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29 November 2018

Neither a woman's religious identity, nor her race, should be a barrier to career progression. Right?

Professor Shereen Hussein, University of Kent

Being a woman can evoke many stereotypes that are exacerbated by belonging to a minority race

Muslim woman reading
Muslim woman reading

It is great to see many women from diverse backgrounds rising to leadership positions across various sectors. We have a woman prime minister; it should be a great time for all women to be given real opportunities to demonstrate their talents and skills. Unfortunately, this does not seem to be the case. Being a woman can evoke all sorts of stereotypes. Add to this belonging to a minority race. Then add to that a religious belief and a small garment of cloth, called a headscarf, and all sorts of barriers are shaped.

How an engineer or an accountant looks should not be a deciding factor when they apply for jobs for which they are fully qualified. So why do women and men with the same degrees not have the same chances of entering and progressing into the job market? Even more puzzling, why do women who declare they belong to a certain religion or wear certain clothes have different employment and career opportunities than other women with similar qualifications and experience?

My colleague Nabil Khattab and I have conducted and published research into this very issue. We asked, Do British Muslim women have a disadvantaged experience of the labour market compared to other British women? Furthermore, do British Muslim women from different race and cultural backgrounds experience further disadvantages? And what could be the reasons why?

In an attempt to answer these questions, we used a large pool of data – 245,391 records, to be precise – related to labour experience of British women from 2002 to 2013. We looked at women’s economic activities, professional grades and average earnings to establish where the key differences lay.

We were particularly interested in understanding the effect of ethno-religious background and generation. So we derived an ‘ethnic-generation’ indicator as a multi-dimensional variable covering ethnicity, religion and generation as the main single predictor in most of our models. We also controlled for factors such as age, marital status, having responsibilities for young children and qualifications, among others.

The analysis clearly indicated that intersectionality and multiple inequalities are at play when it comes to the experience of British Muslim women in the labour market, with our findings overwhelmingly suggesting that most of them, regardless of their multiple ascriptive identities, generation and qualification levels, still face significant penalties compared to their non-Muslim counterparts.

Furthermore, such labour penalties for some groups of Muslim women – those who are Pakistani, Bangladeshi and Black-Muslim – are harsher than for those who are Indian and White-Muslim. The variable employment experiences of different groups of British Muslim women, compared to other women, demonstrate how different social markers and multiple identities have contingent relationships to multiple determinants and outcomes.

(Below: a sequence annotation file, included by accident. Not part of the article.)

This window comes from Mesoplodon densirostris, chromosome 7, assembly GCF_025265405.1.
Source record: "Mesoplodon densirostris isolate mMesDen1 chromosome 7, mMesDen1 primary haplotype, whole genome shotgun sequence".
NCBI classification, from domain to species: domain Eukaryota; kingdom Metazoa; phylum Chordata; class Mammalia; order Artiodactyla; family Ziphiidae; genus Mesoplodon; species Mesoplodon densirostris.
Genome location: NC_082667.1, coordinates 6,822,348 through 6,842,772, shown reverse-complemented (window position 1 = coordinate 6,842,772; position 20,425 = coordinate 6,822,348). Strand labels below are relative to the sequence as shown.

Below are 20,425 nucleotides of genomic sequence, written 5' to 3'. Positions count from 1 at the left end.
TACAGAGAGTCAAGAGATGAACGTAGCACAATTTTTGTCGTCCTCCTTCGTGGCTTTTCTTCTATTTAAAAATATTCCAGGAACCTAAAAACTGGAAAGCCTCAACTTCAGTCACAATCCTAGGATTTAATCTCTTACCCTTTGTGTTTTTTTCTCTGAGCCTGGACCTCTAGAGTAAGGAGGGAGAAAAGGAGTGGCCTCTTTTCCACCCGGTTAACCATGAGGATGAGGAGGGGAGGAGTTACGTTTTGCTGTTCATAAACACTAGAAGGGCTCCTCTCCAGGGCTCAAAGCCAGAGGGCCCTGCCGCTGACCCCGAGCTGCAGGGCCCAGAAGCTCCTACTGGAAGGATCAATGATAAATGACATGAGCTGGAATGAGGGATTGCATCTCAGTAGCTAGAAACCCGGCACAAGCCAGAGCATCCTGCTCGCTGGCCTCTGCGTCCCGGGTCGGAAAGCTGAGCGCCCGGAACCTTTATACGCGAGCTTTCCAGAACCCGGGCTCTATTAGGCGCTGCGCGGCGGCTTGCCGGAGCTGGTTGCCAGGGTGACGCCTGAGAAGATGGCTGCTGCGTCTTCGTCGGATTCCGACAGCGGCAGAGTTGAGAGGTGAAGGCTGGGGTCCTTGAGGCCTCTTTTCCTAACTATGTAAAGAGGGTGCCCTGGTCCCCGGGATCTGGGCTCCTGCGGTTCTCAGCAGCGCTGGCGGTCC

It was clear that how different groups of women are perceived, approached and appreciated are dependent, to a great extent, on how they looked, dressed and identified by others more than on their skills, experience or ability to perform. These perceptions are embedded within a culture feasting on (negative) images – of women, Muslims, migrants and people of colour – propagated by various actors.

Surprisingly, when a national newspaper reported on the findings of our study, they chose a picture of a woman wearing a black burqa with only her eyes visible – although only a very small percentage of Muslim women choose to wear the burqa; some wear different styles of headscarves and many choose not to cover their hair at all. The fact that the paper selected this specific image was significant, from my point of view, as it seemed to suggest a certain perception of how a Muslim woman looks in the public sub-conscious.

Such negative stereotyping is reinforced in other ways – for example, when a high-profile political figure openly assumes that a certain dress code automatically makes the person wearing it ignorant, ugly and a potential terrorist. The general atmosphere becomes one of fear, resentment and alienation. Creating room for, and acceptance of, overt and covert discrimination, which in turn wastes talent and restricts potential opportunities.

Of course, some British Muslim women develop various coping strategies and resilience, including theological strategies to counter institutional and individual racialisation to enhance their career outcomes. However, if we are discussing women’s leadership opportunities and barriers, we need to consider the whole journey and trajectories to such leadership and how these might be different for various groups of women. We also need to consider the wider societal influences and existing stereotypes and assumptions.

It is clear that as a society, and as organisations and employers, we need to take more responsibility to actively foster a fairer environment for all women to reach their potential, acknowledging that some carry an even greater burden because of other people’s misperceptions.